Melissa McCormick, Andrew W. Mellon Professor of Japanese Art and Culture at Harvard University, earned her B.A. from the University of Michigan (1990) and her Ph.D. from Princeton University (2000). She began her teaching career as the Atsumi Assistant Professor of Japanese Art at Columbia University in the Department of Art History and Archaeology and then moved to Harvard as Associate Professor in 2005. She was promoted to Professor with tenure in 2009. She has been a visiting Professor at the University of Zurich, and the Universidade Estadual de Campinas (Unicamp), Brazil.
Her research focuses on the relationship of art and literature, as well as forms of visual storytelling, and their integration with social and political history and Buddhist thought. Her first book, Tosa Mitsunobu and the Small Scroll in Medieval Japan (University of Washington, 2009), rewrites the history of emaki (picture scrolls) by arguing that a new genre of scroll symbiotic with the short story emerged in the late fifteenth century. She analyzes the relationship between scale, format, and media specificity to meaning and representation and integrates analyses of texts and images with original research into historical readers and viewers. McCormick’s approach to the study of scrolls and book history, as in her EdX course, Japanese Books: From Manuscript to Print, emphasizes material properties, contingencies of production, narratological modes of analysis, and the embodied experience of reading.
Numerous articles have also examined interpretive communities of women readers, writers, and artists, while McCormick’s work on the eleventh-century narrative The Tale of Genji has resulted in over a dozen publications in both English and Japanese. Her research was featured in two NHK televised specials (2008, 2019) and is the basis of her monograph, The Tale of Genji: A Visual Companion (Princeton University Press, 2018). In 2019 she co-curated and co-edited/authored the catalogue for the international loan exhibition The Tale of Genji: A Japanese Classic Illuminated at the Metropolitan Museum of Art, named among the top five exhibitions that year by The Washington Post. She is currently writing three separate articles on the material poetics of the Buddhist nun-artist Ōtagaki Rengetsu (1791-1875); medieval Genji Genealogies as paratexts; and an introduction to the narrative scrolls in the collection of the Bodleian Library at the University of Oxford.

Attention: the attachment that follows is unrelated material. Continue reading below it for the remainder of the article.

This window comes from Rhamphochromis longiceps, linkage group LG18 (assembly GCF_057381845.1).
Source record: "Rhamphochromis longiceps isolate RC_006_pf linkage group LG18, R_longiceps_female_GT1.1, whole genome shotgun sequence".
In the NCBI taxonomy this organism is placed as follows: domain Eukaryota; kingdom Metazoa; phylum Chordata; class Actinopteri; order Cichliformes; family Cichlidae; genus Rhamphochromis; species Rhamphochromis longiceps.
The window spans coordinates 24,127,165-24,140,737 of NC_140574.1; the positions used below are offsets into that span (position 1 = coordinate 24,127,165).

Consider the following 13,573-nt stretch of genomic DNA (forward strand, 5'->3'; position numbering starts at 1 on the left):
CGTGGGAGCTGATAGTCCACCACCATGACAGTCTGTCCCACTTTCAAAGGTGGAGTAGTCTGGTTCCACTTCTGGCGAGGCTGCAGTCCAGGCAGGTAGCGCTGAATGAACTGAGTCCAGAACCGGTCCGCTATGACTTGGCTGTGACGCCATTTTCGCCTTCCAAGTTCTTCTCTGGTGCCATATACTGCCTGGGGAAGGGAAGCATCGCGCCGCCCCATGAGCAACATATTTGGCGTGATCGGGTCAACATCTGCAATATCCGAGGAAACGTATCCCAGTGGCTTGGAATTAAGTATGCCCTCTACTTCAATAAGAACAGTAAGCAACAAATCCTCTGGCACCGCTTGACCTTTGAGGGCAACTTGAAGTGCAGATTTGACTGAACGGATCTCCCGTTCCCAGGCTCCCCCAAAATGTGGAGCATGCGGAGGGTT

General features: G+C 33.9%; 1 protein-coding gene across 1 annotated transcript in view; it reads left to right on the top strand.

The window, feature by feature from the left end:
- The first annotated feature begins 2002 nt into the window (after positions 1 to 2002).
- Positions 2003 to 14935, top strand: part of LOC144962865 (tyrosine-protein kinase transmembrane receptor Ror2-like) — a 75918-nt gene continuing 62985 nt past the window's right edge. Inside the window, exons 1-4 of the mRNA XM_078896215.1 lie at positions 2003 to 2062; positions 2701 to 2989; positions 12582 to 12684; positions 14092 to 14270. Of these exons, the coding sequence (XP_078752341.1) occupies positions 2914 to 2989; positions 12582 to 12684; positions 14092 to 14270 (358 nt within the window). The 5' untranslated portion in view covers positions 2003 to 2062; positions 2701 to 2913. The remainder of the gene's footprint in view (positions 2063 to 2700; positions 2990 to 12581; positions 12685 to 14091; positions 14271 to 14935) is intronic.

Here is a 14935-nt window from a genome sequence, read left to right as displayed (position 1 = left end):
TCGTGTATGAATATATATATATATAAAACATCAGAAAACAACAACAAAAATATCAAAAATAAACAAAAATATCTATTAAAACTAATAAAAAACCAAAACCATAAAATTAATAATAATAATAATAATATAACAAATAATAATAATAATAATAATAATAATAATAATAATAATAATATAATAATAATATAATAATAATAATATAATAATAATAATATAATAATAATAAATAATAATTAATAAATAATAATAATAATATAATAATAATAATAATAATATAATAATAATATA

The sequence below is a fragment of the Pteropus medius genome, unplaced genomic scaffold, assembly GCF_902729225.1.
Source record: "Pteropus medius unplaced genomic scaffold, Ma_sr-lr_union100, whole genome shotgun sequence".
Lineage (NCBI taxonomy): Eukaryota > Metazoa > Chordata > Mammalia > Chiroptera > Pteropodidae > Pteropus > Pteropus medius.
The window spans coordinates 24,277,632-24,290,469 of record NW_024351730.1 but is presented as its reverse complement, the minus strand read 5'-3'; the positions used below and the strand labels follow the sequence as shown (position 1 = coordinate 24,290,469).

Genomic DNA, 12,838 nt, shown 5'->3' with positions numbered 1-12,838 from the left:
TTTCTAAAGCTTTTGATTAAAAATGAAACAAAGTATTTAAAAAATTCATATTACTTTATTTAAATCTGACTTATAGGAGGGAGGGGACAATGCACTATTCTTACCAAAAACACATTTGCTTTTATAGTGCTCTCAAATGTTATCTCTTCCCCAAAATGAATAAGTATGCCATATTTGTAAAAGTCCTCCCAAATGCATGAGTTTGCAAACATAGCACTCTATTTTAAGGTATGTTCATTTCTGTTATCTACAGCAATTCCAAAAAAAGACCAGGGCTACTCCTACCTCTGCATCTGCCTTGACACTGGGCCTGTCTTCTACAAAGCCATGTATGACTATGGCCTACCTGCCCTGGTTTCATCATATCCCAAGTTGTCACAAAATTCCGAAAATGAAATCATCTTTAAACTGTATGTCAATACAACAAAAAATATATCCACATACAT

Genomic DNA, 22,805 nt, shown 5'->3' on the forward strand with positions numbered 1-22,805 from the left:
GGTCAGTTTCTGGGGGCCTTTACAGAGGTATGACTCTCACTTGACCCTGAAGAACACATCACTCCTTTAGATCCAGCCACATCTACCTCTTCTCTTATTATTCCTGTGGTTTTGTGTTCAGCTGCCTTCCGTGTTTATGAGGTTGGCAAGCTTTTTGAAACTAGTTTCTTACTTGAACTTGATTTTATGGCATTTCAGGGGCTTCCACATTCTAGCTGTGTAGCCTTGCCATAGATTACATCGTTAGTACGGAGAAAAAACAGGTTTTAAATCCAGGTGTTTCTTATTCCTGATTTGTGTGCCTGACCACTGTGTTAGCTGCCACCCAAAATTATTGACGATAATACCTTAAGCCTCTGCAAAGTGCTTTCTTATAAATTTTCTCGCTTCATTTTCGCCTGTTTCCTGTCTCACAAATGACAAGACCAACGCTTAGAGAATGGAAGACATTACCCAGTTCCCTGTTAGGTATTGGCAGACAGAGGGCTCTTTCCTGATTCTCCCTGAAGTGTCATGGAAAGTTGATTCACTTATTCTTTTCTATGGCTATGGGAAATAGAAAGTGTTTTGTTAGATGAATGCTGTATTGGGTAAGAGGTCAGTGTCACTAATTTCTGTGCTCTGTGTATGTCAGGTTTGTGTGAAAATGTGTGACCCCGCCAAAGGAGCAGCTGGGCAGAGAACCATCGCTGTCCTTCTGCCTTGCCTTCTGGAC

At Harvard McCormick teaches a range of courses for undergraduate and graduate students from introductory surveys on the arts of Japan spanning the premodern to the contemporary, to seminars such as Gender and Japanese Art; Tea in Japan/America; Histories and Theories of Clothing and Fashion; The Tale of Genji in Word and Image; Medieval Picture Scrolls; and a Museum Research course examining works in the Harvard Art Museums to prepare for publications and exhibitions.